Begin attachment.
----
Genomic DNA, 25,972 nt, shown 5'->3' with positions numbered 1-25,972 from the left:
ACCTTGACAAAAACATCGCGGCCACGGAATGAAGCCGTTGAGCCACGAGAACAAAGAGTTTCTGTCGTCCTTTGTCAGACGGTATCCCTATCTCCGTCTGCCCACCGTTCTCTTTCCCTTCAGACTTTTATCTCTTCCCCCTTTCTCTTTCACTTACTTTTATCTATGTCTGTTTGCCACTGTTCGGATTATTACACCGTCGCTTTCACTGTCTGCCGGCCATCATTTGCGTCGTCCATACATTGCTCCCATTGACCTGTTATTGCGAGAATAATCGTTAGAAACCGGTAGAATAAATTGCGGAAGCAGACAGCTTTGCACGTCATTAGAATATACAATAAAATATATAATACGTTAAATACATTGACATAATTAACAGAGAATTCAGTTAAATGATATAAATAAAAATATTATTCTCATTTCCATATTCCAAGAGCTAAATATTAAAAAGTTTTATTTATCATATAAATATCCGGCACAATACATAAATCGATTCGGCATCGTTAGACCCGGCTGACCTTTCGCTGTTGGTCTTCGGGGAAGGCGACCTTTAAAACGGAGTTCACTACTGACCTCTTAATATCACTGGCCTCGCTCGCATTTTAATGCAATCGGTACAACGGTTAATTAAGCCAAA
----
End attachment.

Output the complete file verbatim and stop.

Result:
Genomic DNA, 25,972 nt, shown 5'->3' with positions numbered 1-25,972 from the left:
ACCTTGACAAAAACATCGCGGCCACGGAATGAAGCCGTTGAGCCACGAGAACAAAGAGTTTCTGTCGTCCTTTGTCAGACGGTATCCCTATCTCCGTCTGCCCACCGTTCTCTTTCCCTTCAGACTTTTATCTCTTCCCCCTTTCTCTTTCACTTACTTTTATCTATGTCTGTTTGCCACTGTTCGGATTATTACACCGTCGCTTTCACTGTCTGCCGGCCATCATTTGCGTCGTCCATACATTGCTCCCATTGACCTGTTATTGCGAGAATAATCGTTAGAAACCGGTAGAATAAATTGCGGAAGCAGACAGCTTTGCACGTCATTAGAATATACAATAAAATATATAATACGTTAAATACATTGACATAATTAACAGAGAATTCAGTTAAATGATATAAATAAAAATATTATTCTCATTTCCATATTCCAAGAGCTAAATATTAAAAAGTTTTATTTATCATATAAATATCCGGCACAATACATAAATCGATTCGGCATCGTTAGACCCGGCTGACCTTTCGCTGTTGGTCTTCGGGGAAGGCGACCTTTAAAACGGAGTTCACTACTGACCTCTTAATATCACTGGCCTCGCTCGCATTTTAATGCAATCGGTACAACGGTTAATTAAGCCAAA